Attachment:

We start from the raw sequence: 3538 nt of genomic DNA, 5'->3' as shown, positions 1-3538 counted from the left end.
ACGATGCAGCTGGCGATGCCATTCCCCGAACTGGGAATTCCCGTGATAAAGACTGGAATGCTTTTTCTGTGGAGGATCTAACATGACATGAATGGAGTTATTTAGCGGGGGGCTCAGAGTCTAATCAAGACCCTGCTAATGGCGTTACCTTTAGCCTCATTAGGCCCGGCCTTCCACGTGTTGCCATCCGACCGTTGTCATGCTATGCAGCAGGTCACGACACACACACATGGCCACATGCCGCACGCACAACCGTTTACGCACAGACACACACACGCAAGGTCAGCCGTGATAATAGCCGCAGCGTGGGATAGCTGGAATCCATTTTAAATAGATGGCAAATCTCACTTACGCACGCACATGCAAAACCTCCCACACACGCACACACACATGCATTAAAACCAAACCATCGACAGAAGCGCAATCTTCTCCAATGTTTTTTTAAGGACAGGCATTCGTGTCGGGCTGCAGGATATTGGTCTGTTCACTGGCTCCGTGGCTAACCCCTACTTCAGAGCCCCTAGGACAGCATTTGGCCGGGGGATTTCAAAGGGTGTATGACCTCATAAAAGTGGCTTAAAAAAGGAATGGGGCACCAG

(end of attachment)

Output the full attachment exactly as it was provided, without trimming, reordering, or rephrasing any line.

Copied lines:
We start from the raw sequence: 3538 nt of genomic DNA, 5'->3' as shown, positions 1-3538 counted from the left end.
ACGATGCAGCTGGCGATGCCATTCCCCGAACTGGGAATTCCCGTGATAAAGACTGGAATGCTTTTTCTGTGGAGGATCTAACATGACATGAATGGAGTTATTTAGCGGGGGGCTCAGAGTCTAATCAAGACCCTGCTAATGGCGTTACCTTTAGCCTCATTAGGCCCGGCCTTCCACGTGTTGCCATCCGACCGTTGTCATGCTATGCAGCAGGTCACGACACACACACATGGCCACATGCCGCACGCACAACCGTTTACGCACAGACACACACACGCAAGGTCAGCCGTGATAATAGCCGCAGCGTGGGATAGCTGGAATCCATTTTAAATAGATGGCAAATCTCACTTACGCACGCACATGCAAAACCTCCCACACACGCACACACACATGCATTAAAACCAAACCATCGACAGAAGCGCAATCTTCTCCAATGTTTTTTTAAGGACAGGCATTCGTGTCGGGCTGCAGGATATTGGTCTGTTCACTGGCTCCGTGGCTAACCCCTACTTCAGAGCCCCTAGGACAGCATTTGGCCGGGGGATTTCAAAGGGTGTATGACCTCATAAAAGTGGCTTAAAAAAGGAATGGGGCACCAG